HIV vaccines: Lessons from basic research, clinical trials, and public policy

Andrew C. Saiz* and Kelsey L. Farenhem

Edited by Hannah LeBlanc and Steven Cheng

Review | Aug. 31 2023


DOI: 10.38105/spr.0cg04tczoe


  • Decades of HIV research have paved the way for new HIV vaccines, although there remain technical challenges to produce an effective vaccine.
  • Public-private partnerships have been integral in modern vaccine development, particularly for HIV.
  • Several factors will impact future vaccine rollout, including healthcare data systems, vaccine sharing plans, and disparities in care accessibility.

Article Summary

Forty years since its discovery in 1983, HIV/AIDS still lacks a cure, despite advances in biomedicine that have dramatically improved global understanding of the virus’s biology. Decades of research and improvements to clinical trial infrastructure have promoted the development of novel vaccines for HIV, but these vaccines have shown limited efficacy. The landmark clinical trial “RV144” in Thailand (2003) showed modest efficacy of an HIV vaccine for the first time ever, sparking the formation of public-private partnerships and a wave of other HIV vaccine clinical trials. Around two decades later, the COVID-19 pandemic provided an impetus to move vaccine technology forward and exposed areas for improvement in vaccine and clinical-trial infrastructure. Looking at historical examples from both HIV and COVID-19 research, vaccine trials, and global statistics, it is clear that a successful vaccination campaign will require generous funding, collaboration, clinical trial infrastructure, sharing of data and resources amongst researchers, and policy based on scientific evidence and ethics. Such a successful campaign will also require overcoming several hurdles, such as delivering vaccines to individuals in countries with underdeveloped health care systems and both demographic and geographic disparities in access to care. The perspectives in this article are apropos given the recent development of HIV vaccines that have entered clinical trials.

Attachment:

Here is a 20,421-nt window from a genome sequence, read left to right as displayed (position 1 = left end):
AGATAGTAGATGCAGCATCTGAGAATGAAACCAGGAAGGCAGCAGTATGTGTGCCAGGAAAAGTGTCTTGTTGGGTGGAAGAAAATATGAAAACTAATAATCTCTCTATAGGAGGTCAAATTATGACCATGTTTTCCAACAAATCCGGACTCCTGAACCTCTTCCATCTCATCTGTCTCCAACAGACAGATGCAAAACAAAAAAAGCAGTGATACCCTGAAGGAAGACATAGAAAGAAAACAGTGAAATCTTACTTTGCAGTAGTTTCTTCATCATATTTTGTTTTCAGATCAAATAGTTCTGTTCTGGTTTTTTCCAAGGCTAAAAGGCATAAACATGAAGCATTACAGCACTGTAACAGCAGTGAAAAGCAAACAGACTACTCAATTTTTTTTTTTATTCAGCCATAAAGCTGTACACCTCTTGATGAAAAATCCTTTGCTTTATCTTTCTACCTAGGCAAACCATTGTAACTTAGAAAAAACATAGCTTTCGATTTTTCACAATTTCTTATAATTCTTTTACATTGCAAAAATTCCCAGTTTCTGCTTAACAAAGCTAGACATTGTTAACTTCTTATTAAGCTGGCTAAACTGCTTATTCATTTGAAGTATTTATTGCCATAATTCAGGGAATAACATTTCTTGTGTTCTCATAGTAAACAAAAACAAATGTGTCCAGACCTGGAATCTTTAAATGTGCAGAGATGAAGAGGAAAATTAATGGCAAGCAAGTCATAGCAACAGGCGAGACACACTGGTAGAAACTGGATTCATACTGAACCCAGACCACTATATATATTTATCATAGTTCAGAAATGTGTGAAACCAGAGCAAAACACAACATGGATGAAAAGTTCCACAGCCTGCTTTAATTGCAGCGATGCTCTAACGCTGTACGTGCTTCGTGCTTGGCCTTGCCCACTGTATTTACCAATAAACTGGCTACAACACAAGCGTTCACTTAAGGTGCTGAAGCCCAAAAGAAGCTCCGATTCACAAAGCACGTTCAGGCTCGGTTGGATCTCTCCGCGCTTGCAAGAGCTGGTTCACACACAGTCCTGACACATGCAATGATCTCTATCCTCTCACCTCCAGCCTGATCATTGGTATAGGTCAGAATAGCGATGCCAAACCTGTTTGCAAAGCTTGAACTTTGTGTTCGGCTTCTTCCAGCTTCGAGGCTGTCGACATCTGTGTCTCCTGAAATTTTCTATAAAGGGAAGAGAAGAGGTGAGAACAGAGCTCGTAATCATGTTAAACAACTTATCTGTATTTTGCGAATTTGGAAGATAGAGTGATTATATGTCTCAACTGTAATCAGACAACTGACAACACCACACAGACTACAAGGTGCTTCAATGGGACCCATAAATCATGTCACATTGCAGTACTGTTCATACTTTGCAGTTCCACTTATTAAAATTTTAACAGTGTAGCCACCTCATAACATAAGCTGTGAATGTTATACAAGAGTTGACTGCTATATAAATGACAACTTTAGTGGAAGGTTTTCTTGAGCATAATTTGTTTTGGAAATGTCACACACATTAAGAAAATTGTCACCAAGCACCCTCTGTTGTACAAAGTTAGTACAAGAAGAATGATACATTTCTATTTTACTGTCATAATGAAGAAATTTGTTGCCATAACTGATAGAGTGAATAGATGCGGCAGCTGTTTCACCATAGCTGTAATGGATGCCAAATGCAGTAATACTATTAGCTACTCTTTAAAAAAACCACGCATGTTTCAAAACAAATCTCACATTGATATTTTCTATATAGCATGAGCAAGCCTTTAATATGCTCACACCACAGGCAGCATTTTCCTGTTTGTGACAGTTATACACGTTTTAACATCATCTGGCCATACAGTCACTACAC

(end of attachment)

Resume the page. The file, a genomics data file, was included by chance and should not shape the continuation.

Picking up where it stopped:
Open Access


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Andrew C. Saiz

Broad Institute of MIT and Harvard, Cambridge, MA

MIT Department of Biology, Cambridge, MA

Kelsey L. Farenhem

Whitehead Institute for Biomedical Research, Cambridge, MA

MIT Department of Biology, Cambridge, MA